Over the past few weeks, we’ve taken a short look at Borowski Race Engines’ 2.9-liter Whipple supercharged LS engine package. It’s a brute, but there’s another engine you might find interesting, and that’s their front drive Whipple 4.0-liter twin-screw blown LS. It’s a take-no-prisoners package and if you have an insatiable need for speed, then this one should be right up your alley!
The bottom end of the Hellfire power plant closely parallels the 2.9-blown version we examined previously. It all begins with a Dart LS Next cylinder block. We’ll review some of it here:
According to Borowksi’s Ken McCaul: “The LS Next block is the first significant change in the bottom end architecture of the LS engine platform. By eliminating the ‘Y-block’ design and utilizing conventional style main caps and oil pans (stock pans can be used with Moroso oil pan spacers), Dart has addressed the problems resulting from the LS engine’s separated crankcase bays. Windage is greatly reduced, resulting in increased power and improved lubrication.
“This design change led to several additional improvements. The main webs are significantly stronger because the bay-to-bay breathing windows are eliminated in Dart’s design. Deleting the windows also allows the cylinder barrels to be extended by .3750” into the crankcase, providing greater piston support at the bottom of the stroke.
“All stock and aftermarket LS components can be utilized. Conventional style 4-bolt steel main caps are used. A 5/8” thick full deck design is utilized for superior strength, with six head bolts per cylinder to provide secure clamping. Dart’s priority main oiling system ensures high rpm reliability and includes provision for oil restrictors in the lifter valley.”
The reciprocating assembly parallels that found in the 2.9-blown engine (which speaks volumes for the component strengths we’re talking about). For example, the crankshaft is the same 4.00-inch stroke forged Callies Dragonslayer used in the 2.9-blown LS. It’s mated to a set of coupled with 6.125-inch (center to center) Callies Ultra Connecting rods. Callies manufactures these rods from extremely clean Timken steel that is formulated to their exact specifications. Then the proprietary steel is forged in a Trenton, Michigan facility, and 100% completed in Callies’ Fostoria, Ohio facility.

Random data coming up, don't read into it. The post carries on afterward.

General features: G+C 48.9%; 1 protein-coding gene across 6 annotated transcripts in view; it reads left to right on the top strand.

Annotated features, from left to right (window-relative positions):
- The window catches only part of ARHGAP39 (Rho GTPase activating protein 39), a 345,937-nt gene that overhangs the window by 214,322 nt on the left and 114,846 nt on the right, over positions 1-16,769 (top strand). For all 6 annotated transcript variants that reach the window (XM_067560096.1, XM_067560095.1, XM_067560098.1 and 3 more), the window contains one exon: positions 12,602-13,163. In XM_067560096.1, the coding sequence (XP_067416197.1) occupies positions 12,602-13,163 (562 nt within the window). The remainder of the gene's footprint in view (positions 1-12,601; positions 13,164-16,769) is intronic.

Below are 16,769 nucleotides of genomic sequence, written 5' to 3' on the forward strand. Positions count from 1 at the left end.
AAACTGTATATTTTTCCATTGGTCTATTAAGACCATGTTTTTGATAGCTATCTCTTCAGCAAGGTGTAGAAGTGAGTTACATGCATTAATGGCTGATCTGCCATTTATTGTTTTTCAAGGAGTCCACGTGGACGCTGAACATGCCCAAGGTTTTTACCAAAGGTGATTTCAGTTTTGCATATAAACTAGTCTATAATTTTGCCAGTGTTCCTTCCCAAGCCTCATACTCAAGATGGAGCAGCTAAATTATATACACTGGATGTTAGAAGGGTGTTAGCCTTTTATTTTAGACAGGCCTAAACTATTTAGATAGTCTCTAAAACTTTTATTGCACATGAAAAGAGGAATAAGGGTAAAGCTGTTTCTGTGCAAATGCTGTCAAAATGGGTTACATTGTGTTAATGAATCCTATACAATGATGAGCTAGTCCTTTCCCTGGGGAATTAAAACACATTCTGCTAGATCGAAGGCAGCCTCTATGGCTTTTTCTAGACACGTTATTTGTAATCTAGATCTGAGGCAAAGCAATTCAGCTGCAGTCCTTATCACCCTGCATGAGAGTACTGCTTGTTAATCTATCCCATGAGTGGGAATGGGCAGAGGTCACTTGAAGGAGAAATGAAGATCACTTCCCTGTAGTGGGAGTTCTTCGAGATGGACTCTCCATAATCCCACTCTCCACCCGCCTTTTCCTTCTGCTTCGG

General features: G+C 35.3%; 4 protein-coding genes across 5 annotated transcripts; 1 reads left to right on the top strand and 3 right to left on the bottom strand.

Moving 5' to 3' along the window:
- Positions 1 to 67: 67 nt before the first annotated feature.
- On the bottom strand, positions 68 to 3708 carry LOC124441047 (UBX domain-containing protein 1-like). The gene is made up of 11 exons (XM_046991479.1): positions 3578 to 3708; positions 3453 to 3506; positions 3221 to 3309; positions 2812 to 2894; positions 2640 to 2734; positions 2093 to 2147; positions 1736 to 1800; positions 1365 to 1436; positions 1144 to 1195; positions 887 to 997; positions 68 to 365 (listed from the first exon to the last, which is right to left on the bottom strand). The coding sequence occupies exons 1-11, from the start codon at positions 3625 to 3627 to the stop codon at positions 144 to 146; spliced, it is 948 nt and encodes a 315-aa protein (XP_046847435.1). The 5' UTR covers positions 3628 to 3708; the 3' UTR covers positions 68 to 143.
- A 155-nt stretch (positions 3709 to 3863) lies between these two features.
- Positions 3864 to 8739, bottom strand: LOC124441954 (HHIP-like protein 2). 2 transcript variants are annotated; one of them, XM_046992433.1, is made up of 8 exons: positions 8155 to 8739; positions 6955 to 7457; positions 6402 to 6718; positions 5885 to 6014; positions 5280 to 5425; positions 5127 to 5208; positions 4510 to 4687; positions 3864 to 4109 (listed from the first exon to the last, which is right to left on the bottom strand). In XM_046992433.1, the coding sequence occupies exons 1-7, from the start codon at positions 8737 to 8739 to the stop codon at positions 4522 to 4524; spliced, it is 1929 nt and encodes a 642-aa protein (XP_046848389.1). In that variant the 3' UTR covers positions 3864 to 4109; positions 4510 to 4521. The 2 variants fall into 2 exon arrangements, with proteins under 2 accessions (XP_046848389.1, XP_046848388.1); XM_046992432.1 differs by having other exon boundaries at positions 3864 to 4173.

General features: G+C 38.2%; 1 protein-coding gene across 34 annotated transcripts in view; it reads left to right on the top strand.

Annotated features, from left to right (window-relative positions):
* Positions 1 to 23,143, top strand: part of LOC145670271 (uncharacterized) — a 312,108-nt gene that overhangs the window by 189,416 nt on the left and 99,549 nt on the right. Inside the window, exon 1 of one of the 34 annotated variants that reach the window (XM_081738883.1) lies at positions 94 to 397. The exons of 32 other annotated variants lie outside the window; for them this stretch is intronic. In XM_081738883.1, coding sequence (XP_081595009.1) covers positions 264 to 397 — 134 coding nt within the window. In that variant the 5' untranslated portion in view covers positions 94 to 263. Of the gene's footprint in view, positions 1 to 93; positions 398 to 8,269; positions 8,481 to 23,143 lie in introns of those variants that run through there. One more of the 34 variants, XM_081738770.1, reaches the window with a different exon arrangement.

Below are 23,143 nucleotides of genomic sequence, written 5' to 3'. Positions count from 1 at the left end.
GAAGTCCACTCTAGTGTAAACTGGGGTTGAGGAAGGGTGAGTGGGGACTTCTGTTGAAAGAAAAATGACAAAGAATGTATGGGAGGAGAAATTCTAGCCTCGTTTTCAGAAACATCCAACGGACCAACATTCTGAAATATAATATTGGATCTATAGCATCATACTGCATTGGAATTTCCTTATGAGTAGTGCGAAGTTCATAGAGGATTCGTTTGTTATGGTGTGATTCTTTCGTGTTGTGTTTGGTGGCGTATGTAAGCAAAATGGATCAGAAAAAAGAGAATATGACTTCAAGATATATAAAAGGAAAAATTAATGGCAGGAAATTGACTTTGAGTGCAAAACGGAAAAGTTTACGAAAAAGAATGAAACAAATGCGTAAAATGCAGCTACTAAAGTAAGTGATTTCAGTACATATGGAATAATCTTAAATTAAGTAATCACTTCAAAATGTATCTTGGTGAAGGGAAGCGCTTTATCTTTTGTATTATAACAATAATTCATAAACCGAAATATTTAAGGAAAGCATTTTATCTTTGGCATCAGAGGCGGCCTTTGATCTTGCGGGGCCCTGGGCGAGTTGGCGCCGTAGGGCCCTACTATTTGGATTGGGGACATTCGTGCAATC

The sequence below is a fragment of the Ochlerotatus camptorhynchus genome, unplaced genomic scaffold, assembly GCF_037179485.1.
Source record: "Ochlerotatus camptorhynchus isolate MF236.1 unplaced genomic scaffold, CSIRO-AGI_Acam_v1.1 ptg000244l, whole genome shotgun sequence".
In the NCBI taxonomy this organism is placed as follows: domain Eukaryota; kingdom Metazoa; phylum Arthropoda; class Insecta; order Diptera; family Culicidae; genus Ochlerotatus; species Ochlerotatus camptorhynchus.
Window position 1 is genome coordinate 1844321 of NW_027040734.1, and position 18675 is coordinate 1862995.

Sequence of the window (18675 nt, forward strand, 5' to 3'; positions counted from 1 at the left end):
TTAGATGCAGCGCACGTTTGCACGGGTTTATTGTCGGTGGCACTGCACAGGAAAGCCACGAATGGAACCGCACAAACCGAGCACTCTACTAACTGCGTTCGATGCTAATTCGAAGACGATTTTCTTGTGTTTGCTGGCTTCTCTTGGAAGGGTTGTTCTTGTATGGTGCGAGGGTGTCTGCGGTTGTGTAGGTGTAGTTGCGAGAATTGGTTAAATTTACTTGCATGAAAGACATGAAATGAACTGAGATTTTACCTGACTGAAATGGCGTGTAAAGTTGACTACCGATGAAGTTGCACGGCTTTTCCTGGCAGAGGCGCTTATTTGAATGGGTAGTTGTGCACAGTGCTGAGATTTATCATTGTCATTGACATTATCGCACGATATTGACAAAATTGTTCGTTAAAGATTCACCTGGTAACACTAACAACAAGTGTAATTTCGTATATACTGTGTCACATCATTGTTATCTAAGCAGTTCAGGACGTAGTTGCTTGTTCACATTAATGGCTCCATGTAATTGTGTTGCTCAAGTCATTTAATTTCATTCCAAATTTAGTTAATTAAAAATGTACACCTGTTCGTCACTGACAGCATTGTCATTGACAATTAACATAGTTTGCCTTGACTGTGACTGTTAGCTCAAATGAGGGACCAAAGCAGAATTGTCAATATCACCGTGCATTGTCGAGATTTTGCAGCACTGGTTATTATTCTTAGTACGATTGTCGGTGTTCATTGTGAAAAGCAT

The 10.25:1 pistons are custom Diamond piston 2618-alloy forgings. This material is perfect for high boost or nitrous applications (hence the use here in supercharged LS). These pistons feature 3D milling on piston tops. Additionally, they’re an inboard forging design and they have a pin offset for quiet operation. The skirts are moly coated to reduce friction and to improve skirt wear. The top ring is down 0.250-inch and the ring grooves measure 1.2-mm x 1.2-mm x 3.0mm.
The ring package is also the same as the 2.9-liter ground pounder and it too comes from Diamond (Pro Select AP Steel Rings). Ditto with the wrist pins are also from Diamond – they’re heavy duty 0.200-inch thick examples manufactured by Diamond’s sister company, Trend. And finally, the bottom end also relies upon Clevite HN rod and HX main bearings.
Like the 2.9, the 4.0-liter blown LS relies upon a custom designed hydraulic roller camshaft manufactured by Bullet Cams. And on a similar note, the camshaft specs are proprietary. Finally, the hydraulic lifters are off-the-shelf, matching tie bar configuration jobs from Bullet.
Borowski Race Engines incorporates a stock LS timing cover along with a Cloyes hex-adjust adjustable timing set. Identical to the 2.9 combination, the 4.0-liter blown LS Dart block works with a custom Borowski Racing-engineered aluminum oil pan along with a custom pickup to provide the correct sump pickup depth. Ditto with the oil pump, which is a Melling-sourced piece fitted with a custom relief spring.
As you can see, the foundation is stout (and it has to be). In our next issue, we’ll wrap it up with a detailed look at the top end. The power production is serious. Watch for it.